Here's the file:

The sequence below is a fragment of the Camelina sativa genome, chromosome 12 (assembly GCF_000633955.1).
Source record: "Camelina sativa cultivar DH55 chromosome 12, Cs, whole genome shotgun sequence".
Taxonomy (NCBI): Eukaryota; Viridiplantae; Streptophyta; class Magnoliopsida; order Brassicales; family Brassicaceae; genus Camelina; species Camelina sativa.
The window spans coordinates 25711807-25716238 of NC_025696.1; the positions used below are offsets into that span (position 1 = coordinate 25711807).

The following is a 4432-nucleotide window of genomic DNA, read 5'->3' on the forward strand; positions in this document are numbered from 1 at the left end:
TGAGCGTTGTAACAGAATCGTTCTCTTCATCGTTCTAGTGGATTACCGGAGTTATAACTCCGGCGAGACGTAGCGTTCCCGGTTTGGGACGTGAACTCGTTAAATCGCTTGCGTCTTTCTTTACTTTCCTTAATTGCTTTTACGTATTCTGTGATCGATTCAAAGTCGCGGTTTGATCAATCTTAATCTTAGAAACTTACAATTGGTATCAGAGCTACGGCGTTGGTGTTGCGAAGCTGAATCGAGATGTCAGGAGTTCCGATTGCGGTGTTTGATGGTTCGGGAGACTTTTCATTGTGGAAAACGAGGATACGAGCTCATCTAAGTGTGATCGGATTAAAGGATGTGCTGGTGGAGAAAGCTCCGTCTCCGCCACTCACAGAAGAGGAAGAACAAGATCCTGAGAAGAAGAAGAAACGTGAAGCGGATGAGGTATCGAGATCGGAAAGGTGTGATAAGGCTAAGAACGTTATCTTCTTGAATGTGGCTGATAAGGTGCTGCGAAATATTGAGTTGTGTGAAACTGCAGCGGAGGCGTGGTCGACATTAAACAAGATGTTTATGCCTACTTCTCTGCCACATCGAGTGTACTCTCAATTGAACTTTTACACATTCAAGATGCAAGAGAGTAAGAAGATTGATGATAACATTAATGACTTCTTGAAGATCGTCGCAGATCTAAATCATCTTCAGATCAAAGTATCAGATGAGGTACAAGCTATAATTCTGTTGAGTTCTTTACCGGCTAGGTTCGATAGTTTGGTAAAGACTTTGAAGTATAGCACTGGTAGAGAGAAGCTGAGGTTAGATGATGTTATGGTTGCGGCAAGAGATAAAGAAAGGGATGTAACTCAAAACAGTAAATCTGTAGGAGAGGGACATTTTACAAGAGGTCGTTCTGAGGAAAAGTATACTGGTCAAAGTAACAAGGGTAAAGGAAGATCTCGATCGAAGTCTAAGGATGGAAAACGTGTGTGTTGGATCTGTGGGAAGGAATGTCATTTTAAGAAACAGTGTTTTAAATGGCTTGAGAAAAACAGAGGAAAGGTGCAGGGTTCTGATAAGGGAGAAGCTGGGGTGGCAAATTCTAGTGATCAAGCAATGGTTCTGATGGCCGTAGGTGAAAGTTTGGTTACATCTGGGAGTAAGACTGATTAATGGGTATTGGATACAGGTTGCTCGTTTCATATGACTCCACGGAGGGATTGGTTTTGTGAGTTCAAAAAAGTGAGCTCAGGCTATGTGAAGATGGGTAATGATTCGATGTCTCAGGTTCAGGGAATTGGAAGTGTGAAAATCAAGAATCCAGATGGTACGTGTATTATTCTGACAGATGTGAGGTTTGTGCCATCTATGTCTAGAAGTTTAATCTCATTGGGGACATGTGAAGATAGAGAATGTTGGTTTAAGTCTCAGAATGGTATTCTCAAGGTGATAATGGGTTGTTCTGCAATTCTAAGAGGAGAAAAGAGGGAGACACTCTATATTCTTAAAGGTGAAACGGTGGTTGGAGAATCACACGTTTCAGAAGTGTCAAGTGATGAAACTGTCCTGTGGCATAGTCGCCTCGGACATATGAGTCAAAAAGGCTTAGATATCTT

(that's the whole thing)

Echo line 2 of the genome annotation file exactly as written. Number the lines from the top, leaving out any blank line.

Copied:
Source record: "Camelina sativa cultivar DH55 chromosome 12, Cs, whole genome shotgun sequence".